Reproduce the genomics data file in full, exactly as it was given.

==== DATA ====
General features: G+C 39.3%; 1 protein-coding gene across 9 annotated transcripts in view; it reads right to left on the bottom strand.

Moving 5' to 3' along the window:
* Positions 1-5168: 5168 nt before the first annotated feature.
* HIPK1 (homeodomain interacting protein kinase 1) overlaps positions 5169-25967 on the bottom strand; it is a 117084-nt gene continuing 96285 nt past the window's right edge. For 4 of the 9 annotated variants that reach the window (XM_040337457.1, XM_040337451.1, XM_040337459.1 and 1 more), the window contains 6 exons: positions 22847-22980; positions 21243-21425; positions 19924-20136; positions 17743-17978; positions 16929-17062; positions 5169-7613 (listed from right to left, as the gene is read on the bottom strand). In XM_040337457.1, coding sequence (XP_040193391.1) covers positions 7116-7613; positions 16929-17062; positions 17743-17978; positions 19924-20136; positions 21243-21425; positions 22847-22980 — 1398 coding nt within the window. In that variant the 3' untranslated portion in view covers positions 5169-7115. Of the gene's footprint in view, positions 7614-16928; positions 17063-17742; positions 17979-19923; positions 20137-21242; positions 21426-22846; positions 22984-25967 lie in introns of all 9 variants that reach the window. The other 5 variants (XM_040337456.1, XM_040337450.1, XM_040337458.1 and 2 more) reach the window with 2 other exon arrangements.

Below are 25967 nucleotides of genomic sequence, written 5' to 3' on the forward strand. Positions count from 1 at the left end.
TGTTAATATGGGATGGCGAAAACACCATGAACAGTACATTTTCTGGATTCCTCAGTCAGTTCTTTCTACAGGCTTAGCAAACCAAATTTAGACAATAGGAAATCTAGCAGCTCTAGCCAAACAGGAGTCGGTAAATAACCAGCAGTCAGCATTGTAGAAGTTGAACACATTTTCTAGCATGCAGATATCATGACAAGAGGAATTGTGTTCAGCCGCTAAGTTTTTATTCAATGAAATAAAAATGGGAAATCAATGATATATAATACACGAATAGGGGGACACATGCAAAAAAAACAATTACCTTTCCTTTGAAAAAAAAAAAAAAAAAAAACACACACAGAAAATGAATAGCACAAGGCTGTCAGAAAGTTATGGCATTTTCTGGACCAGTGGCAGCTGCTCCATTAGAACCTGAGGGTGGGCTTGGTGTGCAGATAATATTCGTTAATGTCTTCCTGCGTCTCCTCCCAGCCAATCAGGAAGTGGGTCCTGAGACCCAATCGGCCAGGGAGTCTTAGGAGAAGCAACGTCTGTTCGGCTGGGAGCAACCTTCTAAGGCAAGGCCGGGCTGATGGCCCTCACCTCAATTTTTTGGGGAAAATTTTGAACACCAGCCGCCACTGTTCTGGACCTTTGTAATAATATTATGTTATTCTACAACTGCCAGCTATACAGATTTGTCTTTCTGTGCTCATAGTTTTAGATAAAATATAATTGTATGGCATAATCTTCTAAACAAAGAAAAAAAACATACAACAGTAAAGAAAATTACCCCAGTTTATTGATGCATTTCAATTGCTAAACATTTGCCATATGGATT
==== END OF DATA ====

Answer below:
General features: G+C 39.3%; 1 protein-coding gene across 9 annotated transcripts in view; it reads right to left on the bottom strand.

Moving 5' to 3' along the window:
* Positions 1-5168: 5168 nt before the first annotated feature.
* HIPK1 (homeodomain interacting protein kinase 1) overlaps positions 5169-25967 on the bottom strand; it is a 117084-nt gene continuing 96285 nt past the window's right edge. For 4 of the 9 annotated variants that reach the window (XM_040337457.1, XM_040337451.1, XM_040337459.1 and 1 more), the window contains 6 exons: positions 22847-22980; positions 21243-21425; positions 19924-20136; positions 17743-17978; positions 16929-17062; positions 5169-7613 (listed from right to left, as the gene is read on the bottom strand). In XM_040337457.1, coding sequence (XP_040193391.1) covers positions 7116-7613; positions 16929-17062; positions 17743-17978; positions 19924-20136; positions 21243-21425; positions 22847-22980 — 1398 coding nt within the window. In that variant the 3' untranslated portion in view covers positions 5169-7115. Of the gene's footprint in view, positions 7614-16928; positions 17063-17742; positions 17979-19923; positions 20137-21242; positions 21426-22846; positions 22984-25967 lie in introns of all 9 variants that reach the window. The other 5 variants (XM_040337456.1, XM_040337450.1, XM_040337458.1 and 2 more) reach the window with 2 other exon arrangements.

Below are 25967 nucleotides of genomic sequence, written 5' to 3' on the forward strand. Positions count from 1 at the left end.
TGTTAATATGGGATGGCGAAAACACCATGAACAGTACATTTTCTGGATTCCTCAGTCAGTTCTTTCTACAGGCTTAGCAAACCAAATTTAGACAATAGGAAATCTAGCAGCTCTAGCCAAACAGGAGTCGGTAAATAACCAGCAGTCAGCATTGTAGAAGTTGAACACATTTTCTAGCATGCAGATATCATGACAAGAGGAATTGTGTTCAGCCGCTAAGTTTTTATTCAATGAAATAAAAATGGGAAATCAATGATATATAATACACGAATAGGGGGACACATGCAAAAAAAACAATTACCTTTCCTTTGAAAAAAAAAAAAAAAAAAAACACACACAGAAAATGAATAGCACAAGGCTGTCAGAAAGTTATGGCATTTTCTGGACCAGTGGCAGCTGCTCCATTAGAACCTGAGGGTGGGCTTGGTGTGCAGATAATATTCGTTAATGTCTTCCTGCGTCTCCTCCCAGCCAATCAGGAAGTGGGTCCTGAGACCCAATCGGCCAGGGAGTCTTAGGAGAAGCAACGTCTGTTCGGCTGGGAGCAACCTTCTAAGGCAAGGCCGGGCTGATGGCCCTCACCTCAATTTTTTGGGGAAAATTTTGAACACCAGCCGCCACTGTTCTGGACCTTTGTAATAATATTATGTTATTCTACAACTGCCAGCTATACAGATTTGTCTTTCTGTGCTCATAGTTTTAGATAAAATATAATTGTATGGCATAATCTTCTAAACAAAGAAAAAAAACATACAACAGTAAAGAAAATTACCCCAGTTTATTGATGCATTTCAATTGCTAAACATTTGCCATATGGATT